by on (#26483)
It doesn't matter if there is the MMC5 or not, as the MMC5 has the ability to show more tiles at once on the screen and to bypass the 2x2 normal color limit to implement a new 1x1 limit, it doesn't allow multiple backgrounds to scroll one on the other, so you'd still have to have the area behind both fighters blank. Unless of course one of the fighters doesn't move, which is just stupid.

by on (#26484)
The method I was thinking of allows background tiles behind the fighters, although it won't allow multiple scrolling backgrounds behind the fighters' action area as a disadvantage. This could be resolved by using the animating parallax tiles method as mentioned before, but the tiles would likely be repetitive like that. The ExAttributes could help have more fighter tiles rendered to the BG so that the background and fighters' attributes don't collide, and less sprites to fill for missing fighter areas that take up less than half a tile (since only fighter tiles that take up nearly whole tiles are rendered to the BG in my method). Although this method could also be done without ExAttributes, but that would require some more sprites for the fighters' missing areas.

by on (#26485)
He was suggesting a method to have big fighters while still having a background.

I think he meant that tiles that are fully occupied by the players (both of them) should be drawn to the background, while tiles with transparency would be rendered as sprites, surrounding those other tiles.

I think this is a good idea, but there are some problems. first, motion would not be very smooth, because when drawing stuff to the background you have to respect the 8x8 pixel grid, so it'd probably feel like some fighting games programmed for the Mester System. Also, even if we're just using sprites around solid tiles, there are many frames of animation where there aren't many solid tiles, and almost everything would have to be sprites anyway.

The "blank background" way can provide smooth animation for both players, since only one is drawn to the background and this background can be scrolled freely. I'd probably use 1-screen mirroring for that, with one of the name tables used for the background (with a blank area) and the other name table is exclusive to the other fighter. The screen would have to be split twice during rendering, to insert the background player in the blank area.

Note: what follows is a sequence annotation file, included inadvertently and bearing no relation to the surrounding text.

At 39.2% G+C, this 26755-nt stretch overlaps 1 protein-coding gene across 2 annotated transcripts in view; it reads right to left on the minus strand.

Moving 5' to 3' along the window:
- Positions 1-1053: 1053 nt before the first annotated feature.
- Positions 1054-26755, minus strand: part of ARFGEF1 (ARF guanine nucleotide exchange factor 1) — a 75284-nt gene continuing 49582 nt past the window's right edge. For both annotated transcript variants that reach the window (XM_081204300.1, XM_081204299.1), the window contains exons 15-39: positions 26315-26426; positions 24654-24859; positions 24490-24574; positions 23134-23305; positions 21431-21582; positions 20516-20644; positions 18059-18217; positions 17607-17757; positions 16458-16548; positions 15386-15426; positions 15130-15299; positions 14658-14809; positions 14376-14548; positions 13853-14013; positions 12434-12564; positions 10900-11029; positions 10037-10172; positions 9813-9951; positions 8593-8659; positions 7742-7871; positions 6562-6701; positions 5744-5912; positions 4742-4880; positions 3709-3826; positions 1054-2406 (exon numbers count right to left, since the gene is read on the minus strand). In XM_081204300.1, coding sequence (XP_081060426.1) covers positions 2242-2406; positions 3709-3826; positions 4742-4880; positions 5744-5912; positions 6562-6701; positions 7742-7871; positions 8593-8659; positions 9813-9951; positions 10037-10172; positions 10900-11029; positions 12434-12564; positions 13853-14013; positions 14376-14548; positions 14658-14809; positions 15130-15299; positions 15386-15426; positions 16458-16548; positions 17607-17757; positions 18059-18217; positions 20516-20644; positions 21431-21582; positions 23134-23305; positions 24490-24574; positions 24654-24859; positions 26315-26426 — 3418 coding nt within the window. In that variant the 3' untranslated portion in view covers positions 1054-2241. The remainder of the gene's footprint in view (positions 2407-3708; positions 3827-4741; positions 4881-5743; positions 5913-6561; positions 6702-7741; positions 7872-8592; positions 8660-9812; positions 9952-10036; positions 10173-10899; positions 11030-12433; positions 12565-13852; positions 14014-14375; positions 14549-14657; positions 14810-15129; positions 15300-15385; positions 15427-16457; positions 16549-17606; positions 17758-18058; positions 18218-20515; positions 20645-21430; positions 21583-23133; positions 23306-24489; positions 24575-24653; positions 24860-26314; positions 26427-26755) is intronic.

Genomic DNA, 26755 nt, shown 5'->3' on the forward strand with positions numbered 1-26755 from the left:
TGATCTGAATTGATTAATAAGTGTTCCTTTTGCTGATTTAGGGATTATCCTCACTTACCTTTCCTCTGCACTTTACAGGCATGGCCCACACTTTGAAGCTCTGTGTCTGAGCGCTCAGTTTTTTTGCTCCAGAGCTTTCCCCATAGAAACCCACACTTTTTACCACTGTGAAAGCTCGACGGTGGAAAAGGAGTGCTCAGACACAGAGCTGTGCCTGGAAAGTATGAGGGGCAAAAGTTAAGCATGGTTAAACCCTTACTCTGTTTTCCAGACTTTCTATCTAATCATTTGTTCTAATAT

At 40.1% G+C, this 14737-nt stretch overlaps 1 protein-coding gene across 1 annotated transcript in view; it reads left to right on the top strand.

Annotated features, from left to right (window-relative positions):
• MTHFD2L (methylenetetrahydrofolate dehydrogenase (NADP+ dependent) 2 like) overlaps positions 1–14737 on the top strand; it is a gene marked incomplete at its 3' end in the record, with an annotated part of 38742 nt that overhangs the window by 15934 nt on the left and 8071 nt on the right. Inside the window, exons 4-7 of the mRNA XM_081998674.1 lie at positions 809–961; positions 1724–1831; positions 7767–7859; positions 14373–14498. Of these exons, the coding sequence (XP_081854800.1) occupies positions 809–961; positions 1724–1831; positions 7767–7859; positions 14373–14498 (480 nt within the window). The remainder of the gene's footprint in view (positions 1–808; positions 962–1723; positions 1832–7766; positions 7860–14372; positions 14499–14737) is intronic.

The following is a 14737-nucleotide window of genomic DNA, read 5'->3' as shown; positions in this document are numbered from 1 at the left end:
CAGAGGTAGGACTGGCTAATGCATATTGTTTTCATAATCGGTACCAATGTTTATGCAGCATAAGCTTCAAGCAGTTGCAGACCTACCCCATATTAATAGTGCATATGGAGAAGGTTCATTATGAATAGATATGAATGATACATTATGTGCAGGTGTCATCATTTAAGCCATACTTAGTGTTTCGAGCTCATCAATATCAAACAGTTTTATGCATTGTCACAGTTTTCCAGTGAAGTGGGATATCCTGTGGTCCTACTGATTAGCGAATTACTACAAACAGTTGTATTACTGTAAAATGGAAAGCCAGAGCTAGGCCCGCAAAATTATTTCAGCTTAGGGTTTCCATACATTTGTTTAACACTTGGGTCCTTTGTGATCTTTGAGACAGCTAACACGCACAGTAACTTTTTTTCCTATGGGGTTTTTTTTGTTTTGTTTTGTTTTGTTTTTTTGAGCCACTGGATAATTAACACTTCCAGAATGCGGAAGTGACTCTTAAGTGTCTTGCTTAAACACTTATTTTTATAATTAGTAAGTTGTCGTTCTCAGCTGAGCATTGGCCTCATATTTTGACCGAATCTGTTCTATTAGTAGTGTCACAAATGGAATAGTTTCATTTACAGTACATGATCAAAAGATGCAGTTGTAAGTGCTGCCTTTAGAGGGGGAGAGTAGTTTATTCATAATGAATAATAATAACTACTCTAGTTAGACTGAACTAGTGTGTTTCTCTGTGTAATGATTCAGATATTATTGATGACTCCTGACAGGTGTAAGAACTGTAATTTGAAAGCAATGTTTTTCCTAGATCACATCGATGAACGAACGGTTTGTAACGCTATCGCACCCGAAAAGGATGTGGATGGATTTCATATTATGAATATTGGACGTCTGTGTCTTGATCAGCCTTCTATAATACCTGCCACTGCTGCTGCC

I'm still thinking of a good way to "fake" a more complex background while still having one player fully rendered with background tiles.

EDIT: Oops, too late! =)

by on (#26490)
Well, what you describe is quite insteresting, while it seems not doable.
This would work if both players moves by 8 pixels increments (both vertically and horizontally) AND if the mapper is MMC5 so that each tile get independant banking adressing and color, which is great. Then the game would have to redraw those tiles each times one of the fighters changes it's position or moves 8 pixels ahead, mazing the background back, and re-mazing the player further. I think it could look good if the player are really enormous, but then the graphics won't look too good either if the characters are just too big. Alternativly, you could duplicate each sprites (but decaled of 4 pixels and get 4 pixel increment, which is more decent, and quadruple all sprites (each time decaled of 2 pixels) to get 2 pixel increment, which would look good enough. Then each fighter for each poses has all it's "interior" made of background with 8 different variants (in function of the horizontal position), and both fighters moves horizontally by 2 pixels increment, and vertically by 8 pixels increments (they won't move much vertically anyway exept when they jump and when they fall). Additionally to this, both fighter's palette (assuming they use one) are redundant with the background, leaving 2 palettes for the background. Since the background is selected in function of one of the fighters (typically) this helps a lot. This sounds definitely doable, but only with the MMC5, and with a lot of CHR ROM. It can be done with another mapper, but then everything would have to be the same color (grayscale) and would look terrible, or have to move in 16 pixels increment, which is even more horrible.